“Pastors and other key leaders can model the way by openly discussing how much they give and why,” says Ann A. Michel.
By most accounts, it is the third rail of being a local church pastor: touch it, and you’ll get zapped.
“It” is the long-standing question, “Should a pastor know how much a church member gives?”
In late 2015, the Connectional Giving Team – staff from United Methodist Communications that “works to increase visibility, awareness and financial support for the connectional ministries of The United Methodist Church” – did a survey where 372 people responded to that question.
The results were clear as mud.
“I am a firm believer that this is something that is between the member and God,” said Carl Sudduth, supply pastor at Gainseville United Methodist Church in Livingston, Alabama. “If the pastor knows too much about someone's finances it might affect how he ministers to that family.”
“The church is the only nonprofit on the planet that does not want its leader to know everything he or she can about how the nonprofit functions and pays its bills,” writes Stewardship consultant the Rev. Clif Christopher in Whose Offering Plate Is It? (Abingdon Press).
In the book, he offers a plan for moving congregations away from the practice and writes, “Be sure that your leaders understand that your knowledge of giving is a spiritual diagnostic tool that you must have to be effective.”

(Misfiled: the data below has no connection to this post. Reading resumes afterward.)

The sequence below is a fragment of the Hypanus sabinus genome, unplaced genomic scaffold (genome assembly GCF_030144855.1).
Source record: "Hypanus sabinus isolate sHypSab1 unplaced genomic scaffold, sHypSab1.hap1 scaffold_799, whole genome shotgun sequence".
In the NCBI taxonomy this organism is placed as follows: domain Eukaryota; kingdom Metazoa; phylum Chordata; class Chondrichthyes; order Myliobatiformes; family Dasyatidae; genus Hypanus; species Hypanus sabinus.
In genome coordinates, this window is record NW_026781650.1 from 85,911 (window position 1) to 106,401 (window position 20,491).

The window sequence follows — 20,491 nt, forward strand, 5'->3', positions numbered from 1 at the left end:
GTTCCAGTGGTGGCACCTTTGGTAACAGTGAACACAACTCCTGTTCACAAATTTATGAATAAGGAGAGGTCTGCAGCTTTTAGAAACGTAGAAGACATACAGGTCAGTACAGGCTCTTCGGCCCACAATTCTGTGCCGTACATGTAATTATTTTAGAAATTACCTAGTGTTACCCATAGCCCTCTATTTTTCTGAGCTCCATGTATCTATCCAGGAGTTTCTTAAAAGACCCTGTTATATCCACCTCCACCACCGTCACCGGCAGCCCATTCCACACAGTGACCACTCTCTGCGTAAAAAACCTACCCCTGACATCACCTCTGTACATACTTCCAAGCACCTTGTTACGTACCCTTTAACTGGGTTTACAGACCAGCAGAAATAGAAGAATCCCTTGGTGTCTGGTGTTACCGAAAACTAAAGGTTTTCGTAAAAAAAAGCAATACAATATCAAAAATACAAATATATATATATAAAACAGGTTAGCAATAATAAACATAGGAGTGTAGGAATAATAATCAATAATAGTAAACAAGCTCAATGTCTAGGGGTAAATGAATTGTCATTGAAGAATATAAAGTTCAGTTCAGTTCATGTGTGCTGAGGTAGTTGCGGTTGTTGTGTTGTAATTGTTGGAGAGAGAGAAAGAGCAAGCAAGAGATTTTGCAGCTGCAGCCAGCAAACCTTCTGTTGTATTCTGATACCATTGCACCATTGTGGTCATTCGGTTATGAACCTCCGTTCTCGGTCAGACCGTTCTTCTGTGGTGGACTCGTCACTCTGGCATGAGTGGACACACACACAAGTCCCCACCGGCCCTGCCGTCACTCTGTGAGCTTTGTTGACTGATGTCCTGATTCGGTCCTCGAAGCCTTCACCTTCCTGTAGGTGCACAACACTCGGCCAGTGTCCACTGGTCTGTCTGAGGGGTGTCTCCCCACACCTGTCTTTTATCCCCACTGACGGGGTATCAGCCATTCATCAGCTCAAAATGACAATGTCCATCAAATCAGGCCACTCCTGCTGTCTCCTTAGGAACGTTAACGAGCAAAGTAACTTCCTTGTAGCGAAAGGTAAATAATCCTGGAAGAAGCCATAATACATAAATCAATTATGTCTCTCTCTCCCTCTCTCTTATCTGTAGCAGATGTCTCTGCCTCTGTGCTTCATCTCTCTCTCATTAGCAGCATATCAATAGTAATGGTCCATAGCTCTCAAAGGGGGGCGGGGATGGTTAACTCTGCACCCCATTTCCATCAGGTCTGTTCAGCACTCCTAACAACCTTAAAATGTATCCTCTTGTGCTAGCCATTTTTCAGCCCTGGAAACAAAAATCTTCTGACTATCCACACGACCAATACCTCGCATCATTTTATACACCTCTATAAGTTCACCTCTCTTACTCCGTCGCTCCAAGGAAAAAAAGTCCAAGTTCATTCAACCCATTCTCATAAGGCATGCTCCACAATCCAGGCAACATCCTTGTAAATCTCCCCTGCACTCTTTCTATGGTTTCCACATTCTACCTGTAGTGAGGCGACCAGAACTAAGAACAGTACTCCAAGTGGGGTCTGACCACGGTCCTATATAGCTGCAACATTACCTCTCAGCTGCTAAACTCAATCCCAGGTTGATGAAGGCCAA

Ultimately, the best way to foster a culture of greater transparency around giving is to talk about it more, notes Ann A. Michel, associate director of the Lewis Center and lecturer in church leadership at Wesley Theological Seminary in Washington, D.C.
“Pastors and other key leaders can model the way by openly discussing how much they give and why,” Michel said in an article at www.churchleadership.com. “This sharing should be done in thoughtful and appropriate ways, of course.
Changes in a person’s tithe, says Frank Robert, associate director of the Mid-Atlantic United Methodist Foundation, could alert the pastor to other, perhaps more serious, issues in a person’s life.
Robert understands that people don’t want to flaunt their giving and that that is something Jesus taught. At the same time, keeping a person’s giving “just between them and God” isn’t very effective, he said.
“You don’t take your money and just throw it directly up to heaven,” Robert said. “It doesn’t work that way. When you give, someone in the church is counting your money; you’re claiming it off your taxes.”
Underlying all this, Robert stressed, is that giving is a spiritual discipline; something that reflects one’s relationship with God. In a day and age when giving to charitable causes is rising, to an estimated $373.25 billion in 2015, according to a report on Giving USA (givingusa.org), donations to religious organizations have stayed flat for the last 10 years.
“We need to teach the next generation about giving,” Robert said. “The older generation understands it as a spiritual practice, but unless we teach this to the next generation, we’re going to lose it.”
Erik Alsgaard, editor of UMConnection official newspaper, Baltimore-Washington AC
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